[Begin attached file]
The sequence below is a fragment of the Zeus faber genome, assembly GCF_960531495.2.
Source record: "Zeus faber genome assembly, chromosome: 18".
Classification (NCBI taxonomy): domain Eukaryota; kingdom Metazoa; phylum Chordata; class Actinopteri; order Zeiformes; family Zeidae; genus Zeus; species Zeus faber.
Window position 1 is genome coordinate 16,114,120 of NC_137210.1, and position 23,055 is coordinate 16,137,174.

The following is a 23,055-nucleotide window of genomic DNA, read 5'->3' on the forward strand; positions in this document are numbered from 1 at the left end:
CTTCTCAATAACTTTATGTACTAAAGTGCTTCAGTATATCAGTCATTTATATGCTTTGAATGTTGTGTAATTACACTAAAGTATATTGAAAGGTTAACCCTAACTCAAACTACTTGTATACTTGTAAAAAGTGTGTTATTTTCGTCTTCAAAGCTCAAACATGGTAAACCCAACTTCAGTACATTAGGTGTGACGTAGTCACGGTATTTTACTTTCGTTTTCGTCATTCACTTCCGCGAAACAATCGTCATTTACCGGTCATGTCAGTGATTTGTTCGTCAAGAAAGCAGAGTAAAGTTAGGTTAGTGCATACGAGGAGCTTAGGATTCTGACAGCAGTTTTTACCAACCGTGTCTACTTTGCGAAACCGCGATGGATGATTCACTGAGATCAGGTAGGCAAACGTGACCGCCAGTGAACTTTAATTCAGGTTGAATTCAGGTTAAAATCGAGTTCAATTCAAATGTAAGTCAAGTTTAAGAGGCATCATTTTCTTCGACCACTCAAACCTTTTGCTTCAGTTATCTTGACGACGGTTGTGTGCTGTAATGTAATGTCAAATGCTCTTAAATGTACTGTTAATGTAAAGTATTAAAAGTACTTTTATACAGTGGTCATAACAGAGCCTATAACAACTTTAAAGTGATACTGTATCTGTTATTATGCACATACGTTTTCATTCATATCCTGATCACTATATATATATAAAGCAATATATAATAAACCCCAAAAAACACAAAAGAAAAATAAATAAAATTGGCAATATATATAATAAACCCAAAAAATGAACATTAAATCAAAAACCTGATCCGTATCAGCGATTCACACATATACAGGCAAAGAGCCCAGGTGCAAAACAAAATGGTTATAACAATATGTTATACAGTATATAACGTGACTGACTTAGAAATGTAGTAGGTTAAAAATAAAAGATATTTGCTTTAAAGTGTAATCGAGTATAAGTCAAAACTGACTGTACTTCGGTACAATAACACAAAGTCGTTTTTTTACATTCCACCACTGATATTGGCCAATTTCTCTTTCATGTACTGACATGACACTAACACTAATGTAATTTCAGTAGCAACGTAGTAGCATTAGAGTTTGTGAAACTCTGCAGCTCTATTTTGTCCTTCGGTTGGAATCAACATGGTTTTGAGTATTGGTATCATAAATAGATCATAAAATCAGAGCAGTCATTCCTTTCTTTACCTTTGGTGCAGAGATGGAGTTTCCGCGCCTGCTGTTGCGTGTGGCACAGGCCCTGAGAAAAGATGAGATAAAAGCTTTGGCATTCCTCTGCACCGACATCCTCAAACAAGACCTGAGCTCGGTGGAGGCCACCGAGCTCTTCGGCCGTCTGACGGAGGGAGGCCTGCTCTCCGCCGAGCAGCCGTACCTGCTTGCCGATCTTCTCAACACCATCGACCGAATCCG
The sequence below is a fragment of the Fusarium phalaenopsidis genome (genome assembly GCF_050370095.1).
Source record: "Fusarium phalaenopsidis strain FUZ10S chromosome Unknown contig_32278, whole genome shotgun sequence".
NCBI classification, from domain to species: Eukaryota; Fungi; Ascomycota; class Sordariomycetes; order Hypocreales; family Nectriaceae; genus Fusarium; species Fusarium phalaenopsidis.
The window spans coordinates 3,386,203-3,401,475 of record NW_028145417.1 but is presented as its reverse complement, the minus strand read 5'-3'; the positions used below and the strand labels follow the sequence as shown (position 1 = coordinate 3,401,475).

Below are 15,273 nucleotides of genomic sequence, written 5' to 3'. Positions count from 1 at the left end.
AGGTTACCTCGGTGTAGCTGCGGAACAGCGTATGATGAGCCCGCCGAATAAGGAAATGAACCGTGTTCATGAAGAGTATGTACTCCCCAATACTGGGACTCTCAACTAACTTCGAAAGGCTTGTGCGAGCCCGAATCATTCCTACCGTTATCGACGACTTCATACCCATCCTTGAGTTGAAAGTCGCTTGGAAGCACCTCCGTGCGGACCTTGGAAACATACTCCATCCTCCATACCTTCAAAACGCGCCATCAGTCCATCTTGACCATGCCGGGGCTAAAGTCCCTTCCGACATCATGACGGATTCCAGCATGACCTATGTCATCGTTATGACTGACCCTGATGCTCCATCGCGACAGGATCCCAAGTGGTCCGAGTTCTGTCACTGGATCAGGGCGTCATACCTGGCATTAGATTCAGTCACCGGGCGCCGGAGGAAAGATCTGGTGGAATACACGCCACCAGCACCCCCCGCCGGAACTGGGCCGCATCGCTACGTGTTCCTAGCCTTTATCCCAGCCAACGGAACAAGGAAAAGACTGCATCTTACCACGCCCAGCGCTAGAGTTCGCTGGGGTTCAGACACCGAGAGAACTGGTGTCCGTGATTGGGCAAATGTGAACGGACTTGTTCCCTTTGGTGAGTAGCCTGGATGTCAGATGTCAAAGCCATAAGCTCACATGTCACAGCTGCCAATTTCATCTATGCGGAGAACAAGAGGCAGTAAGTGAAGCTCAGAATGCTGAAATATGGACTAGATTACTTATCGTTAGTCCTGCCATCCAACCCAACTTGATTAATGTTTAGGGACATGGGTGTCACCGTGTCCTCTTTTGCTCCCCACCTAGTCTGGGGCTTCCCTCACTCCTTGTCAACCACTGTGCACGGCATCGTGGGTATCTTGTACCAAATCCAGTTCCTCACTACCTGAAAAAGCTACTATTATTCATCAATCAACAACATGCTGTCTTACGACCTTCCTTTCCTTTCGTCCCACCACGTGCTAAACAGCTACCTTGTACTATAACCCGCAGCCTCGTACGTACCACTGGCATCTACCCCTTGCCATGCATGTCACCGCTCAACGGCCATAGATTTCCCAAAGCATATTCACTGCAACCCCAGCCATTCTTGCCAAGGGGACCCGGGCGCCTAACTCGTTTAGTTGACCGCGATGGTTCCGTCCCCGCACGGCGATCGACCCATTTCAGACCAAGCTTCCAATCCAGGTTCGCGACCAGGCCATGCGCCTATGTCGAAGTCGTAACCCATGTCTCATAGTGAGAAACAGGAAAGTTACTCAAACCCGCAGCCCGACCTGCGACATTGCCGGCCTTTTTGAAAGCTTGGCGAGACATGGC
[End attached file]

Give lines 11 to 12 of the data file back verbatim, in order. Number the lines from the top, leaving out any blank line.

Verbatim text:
Below are 15,273 nucleotides of genomic sequence, written 5' to 3'. Positions count from 1 at the left end.
AGGTTACCTCGGTGTAGCTGCGGAACAGCGTATGATGAGCCCGCCGAATAAGGAAATGAACCGTGTTCATGAAGAGTATGTACTCCCCAATACTGGGACTCTCAACTAACTTCGAAAGGCTTGTGCGAGCCCGAATCATTCCTACCGTTATCGACGACTTCATACCCATCCTTGAGTTGAAAGTCGCTTGGAAGCACCTCCGTGCGGACCTTGGAAACATACTCCATCCTCCATACCTTCAAAACGCGCCATCAGTCCATCTTGACCATGCCGGGGCTAAAGTCCCTTCCGACATCATGACGGATTCCAGCATGACCTATGTCATCGTTATGACTGACCCTGATGCTCCATCGCGACAGGATCCCAAGTGGTCCGAGTTCTGTCACTGGATCAGGGCGTCATACCTGGCATTAGATTCAGTCACCGGGCGCCGGAGGAAAGATCTGGTGGAATACACGCCACCAGCACCCCCCGCCGGAACTGGGCCGCATCGCTACGTGTTCCTAGCCTTTATCCCAGCCAACGGAACAAGGAAAAGACTGCATCTTACCACGCCCAGCGCTAGAGTTCGCTGGGGTTCAGACACCGAGAGAACTGGTGTCCGTGATTGGGCAAATGTGAACGGACTTGTTCCCTTTGGTGAGTAGCCTGGATGTCAGATGTCAAAGCCATAAGCTCACATGTCACAGCTGCCAATTTCATCTATGCGGAGAACAAGAGGCAGTAAGTGAAGCTCAGAATGCTGAAATATGGACTAGATTACTTATCGTTAGTCCTGCCATCCAACCCAACTTGATTAATGTTTAGGGACATGGGTGTCACCGTGTCCTCTTTTGCTCCCCACCTAGTCTGGGGCTTCCCTCACTCCTTGTCAACCACTGTGCACGGCATCGTGGGTATCTTGTACCAAATCCAGTTCCTCACTACCTGAAAAAGCTACTATTATTCATCAATCAACAACATGCTGTCTTACGACCTTCCTTTCCTTTCGTCCCACCACGTGCTAAACAGCTACCTTGTACTATAACCCGCAGCCTCGTACGTACCACTGGCATCTACCCCTTGCCATGCATGTCACCGCTCAACGGCCATAGATTTCCCAAAGCATATTCACTGCAACCCCAGCCATTCTTGCCAAGGGGACCCGGGCGCCTAACTCGTTTAGTTGACCGCGATGGTTCCGTCCCCGCACGGCGATCGACCCATTTCAGACCAAGCTTCCAATCCAGGTTCGCGACCAGGCCATGCGCCTATGTCGAAGTCGTAACCCATGTCTCATAGTGAGAAACAGGAAAGTTACTCAAACCCGCAGCCCGACCTGCGACATTGCCGGCCTTTTTGAAAGCTTGGCGAGACATGGC